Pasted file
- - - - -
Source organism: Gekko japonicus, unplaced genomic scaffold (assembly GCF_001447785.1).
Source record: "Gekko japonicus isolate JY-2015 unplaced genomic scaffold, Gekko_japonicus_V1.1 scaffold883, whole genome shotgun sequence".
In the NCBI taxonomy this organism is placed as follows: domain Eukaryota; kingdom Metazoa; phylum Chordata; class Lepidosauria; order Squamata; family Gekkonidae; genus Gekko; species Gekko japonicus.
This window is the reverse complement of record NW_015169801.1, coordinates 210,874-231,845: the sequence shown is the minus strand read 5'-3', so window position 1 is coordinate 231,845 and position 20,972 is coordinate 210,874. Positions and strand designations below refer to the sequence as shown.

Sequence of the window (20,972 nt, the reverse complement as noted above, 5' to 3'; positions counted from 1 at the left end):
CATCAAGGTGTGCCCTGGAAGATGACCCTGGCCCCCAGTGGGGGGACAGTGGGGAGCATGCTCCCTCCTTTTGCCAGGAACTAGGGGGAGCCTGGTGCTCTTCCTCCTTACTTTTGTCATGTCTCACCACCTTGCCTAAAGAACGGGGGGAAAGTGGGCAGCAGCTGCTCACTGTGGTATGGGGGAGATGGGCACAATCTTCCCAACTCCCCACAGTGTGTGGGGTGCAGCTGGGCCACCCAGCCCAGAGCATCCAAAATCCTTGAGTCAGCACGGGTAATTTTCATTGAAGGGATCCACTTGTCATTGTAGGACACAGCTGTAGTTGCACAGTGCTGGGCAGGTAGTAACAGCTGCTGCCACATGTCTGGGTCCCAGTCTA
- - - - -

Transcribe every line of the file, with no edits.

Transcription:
Source organism: Gekko japonicus, unplaced genomic scaffold (assembly GCF_001447785.1).
Source record: "Gekko japonicus isolate JY-2015 unplaced genomic scaffold, Gekko_japonicus_V1.1 scaffold883, whole genome shotgun sequence".
In the NCBI taxonomy this organism is placed as follows: domain Eukaryota; kingdom Metazoa; phylum Chordata; class Lepidosauria; order Squamata; family Gekkonidae; genus Gekko; species Gekko japonicus.
This window is the reverse complement of record NW_015169801.1, coordinates 210,874-231,845: the sequence shown is the minus strand read 5'-3', so window position 1 is coordinate 231,845 and position 20,972 is coordinate 210,874. Positions and strand designations below refer to the sequence as shown.

Sequence of the window (20,972 nt, the reverse complement as noted above, 5' to 3'; positions counted from 1 at the left end):
CATCAAGGTGTGCCCTGGAAGATGACCCTGGCCCCCAGTGGGGGGACAGTGGGGAGCATGCTCCCTCCTTTTGCCAGGAACTAGGGGGAGCCTGGTGCTCTTCCTCCTTACTTTTGTCATGTCTCACCACCTTGCCTAAAGAACGGGGGGAAAGTGGGCAGCAGCTGCTCACTGTGGTATGGGGGAGATGGGCACAATCTTCCCAACTCCCCACAGTGTGTGGGGTGCAGCTGGGCCACCCAGCCCAGAGCATCCAAAATCCTTGAGTCAGCACGGGTAATTTTCATTGAAGGGATCCACTTGTCATTGTAGGACACAGCTGTAGTTGCACAGTGCTGGGCAGGTAGTAACAGCTGCTGCCACATGTCTGGGTCCCAGTCTA